Thanks for that.  I think the point might have been strengthened by
pointing out that the English-language Wikipedia standards for reliability
are so high, that its editors do not even consider Wikipedia itself to be a
reliable source!


On Thu, Feb 9, 2017 at 3:36 PM, David Gerard <dger...@gmail.com> wrote:

> On 9 February 2017 at 15:13, Stephen Philbrick <
> stephen.w.philbr...@gmail.com> wrote:
> > Does anyone have a link to the recent Foundation Statement about the
> Daily
> > Mail? We are receiving inquires at OTRS, and it would be nice if I see
> see
> > our official position.
> Here's the current version that's going out as of a few minutes ago, may be
> useful for adaptation. You probably can't put HTML links in, so maybe paste
> some URLs :-)
> (Currently trying to find an editor in the UK who can make Newsnight
> *tonight*, I can't.)
> - d.
> Hi X,
> Thanks for reaching out. We’d be happy to share a comment from the
> Wikimedia Foundation on the recent outcome of a discussion among volunteer
> editors around the use of the Daily Mail as a reliable source on English
> Wikipedia.
> One point of clarity -- A number of outlets have called this move a “ban.”
> This is not a blanket ban, but a general statement from volunteer editors
> on the reliability of the source for use on English Wikipedia.
> Also, I should mention that as the nonprofit that supports Wikipedia and
> the other Wikimedia projects, the Wikimedia Foundation generally does not
> set editorial policy on Wikipedia. That is up to volunteer editors around
> the world who contribute to the site.
> Editors have discussed the reliability of the Daily Mail since at least
> early 2015
> <https://en.wikipedia.org/w/index.php?title=Wikipedia:
> Potentially_unreliable_sources&diff=642377260&oldid=642376102>.
> In January 2017, an RfC
> <https://en.wikipedia.org/wiki/Wikipedia:Reliable_
> sources/Noticeboard#Daily_Mail_RfC>
> (Request for Comment) discussion was proposed to evaluate the use of the
> Daily
> Mail as a reliable source on English Wikipedia. This is one of many
> community discussions that take place every day about a broad range of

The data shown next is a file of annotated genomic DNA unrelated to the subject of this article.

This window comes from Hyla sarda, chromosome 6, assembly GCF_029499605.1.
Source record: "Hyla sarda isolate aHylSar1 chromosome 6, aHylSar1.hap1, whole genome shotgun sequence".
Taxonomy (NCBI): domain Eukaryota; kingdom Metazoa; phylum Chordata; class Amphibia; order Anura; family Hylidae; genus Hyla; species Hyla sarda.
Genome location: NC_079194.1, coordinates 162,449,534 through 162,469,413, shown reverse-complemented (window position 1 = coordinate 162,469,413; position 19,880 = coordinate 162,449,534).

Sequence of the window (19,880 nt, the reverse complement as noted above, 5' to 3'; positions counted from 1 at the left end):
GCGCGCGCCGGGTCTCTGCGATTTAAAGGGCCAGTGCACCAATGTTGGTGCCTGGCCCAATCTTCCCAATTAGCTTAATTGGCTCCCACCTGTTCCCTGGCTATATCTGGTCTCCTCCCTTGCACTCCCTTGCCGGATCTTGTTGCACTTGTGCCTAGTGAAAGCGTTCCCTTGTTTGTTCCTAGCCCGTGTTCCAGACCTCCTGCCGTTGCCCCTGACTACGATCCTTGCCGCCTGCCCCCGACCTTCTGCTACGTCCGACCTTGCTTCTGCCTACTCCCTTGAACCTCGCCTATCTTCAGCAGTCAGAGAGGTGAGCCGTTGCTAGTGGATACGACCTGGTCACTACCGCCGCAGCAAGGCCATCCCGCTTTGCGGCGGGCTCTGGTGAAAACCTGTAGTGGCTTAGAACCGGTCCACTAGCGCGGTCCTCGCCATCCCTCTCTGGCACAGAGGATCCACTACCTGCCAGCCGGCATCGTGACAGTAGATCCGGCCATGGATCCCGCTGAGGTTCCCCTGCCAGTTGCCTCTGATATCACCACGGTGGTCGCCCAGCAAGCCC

> issues, including reliable sources.
> In this case, volunteer editors seem to have come to a consensus that the
> Daily
> Mail is “generally unreliable and its use as a reference is to be generally
> prohibited, especially when other more reliable sources exist.” This means
> that there is a general recommendation according to this discussion that
> the Daily Mail not be referenced as a "reliable source" on English
> Wikipedia or used to demonstrate an article subject’s notability.
> That said, I encourage you to read the comments in the RfC
> <https://en.wikipedia.org/wiki/Wikipedia:Reliable_
> sources/Noticeboard#Daily_Mail_RfC>
> itself. You will find considerable discussion on the topic, including views
> both for and against the proposal. Wikipedia is a living, breathing
> ecosystem where volunteers regularly discuss and evolve the norms that
> guide the encyclopedia. Among Wikipedia’s many policies and guidelines,
> there is even a policy to ignore all rules
> <https://en.wikipedia.org/wiki/Wikipedia:Ignore_all_rules>. It captures
> the
> open spirit of the community: “If a rule
> <https://en.wikipedia.org/wiki/Wikipedia:Policies_and_guidelines> prevents
> you from improving or maintaining Wikipedia, ignore it.”
> As a general guide to reliable sources, articles on Wikipedia should be
> based on reliable, third-party
> <https://en.wikipedia.org/wiki/Wikipedia:Third-party_sources>, published
> sources with a reputation for fact-checking and accuracy. Editors assess
> the reliability of a source at these levels:
>    -
>    The piece of work itself (the article, book)
>    -
>    The creator of the work (the writer, journalist)
>    -
>    The publisher of the work (for example, Random House
>    <https://en.wikipedia.org/wiki/Random_House> or Cambridge University
>    Press <https://en.wikipedia.org/wiki/Cambridge_University_Press>)
> They also use a variety of criteria to evaluate reliability within each of
> these levels. For example, one signal that a news organization engages in
> fact-checking and has a reputation for accuracy is the publication of
> corrections <https://en.wikipedia.org/wiki/Correction_%28newspaper%29>.
> _______________________________________________
> Wikimedia-l mailing list, guidelines at: https://meta.wikimedia.org/
> wiki/Mailing_lists/Guidelines and https://meta.wikimedia.org/
> wiki/Wikimedia-l
> New messages to: Wikimedia-l@lists.wikimedia.org
> Unsubscribe: https://lists.wikimedia.org/mailman/listinfo/wikimedia-l,
> <mailto:wikimedia-l-requ...@lists.wikimedia.org?subject=unsubscribe>
Wikimedia-l mailing list, guidelines at: 
https://meta.wikimedia.org/wiki/Mailing_lists/Guidelines and 
New messages to: Wikimedia-l@lists.wikimedia.org
Unsubscribe: https://lists.wikimedia.org/mailman/listinfo/wikimedia-l, 

Reply via email to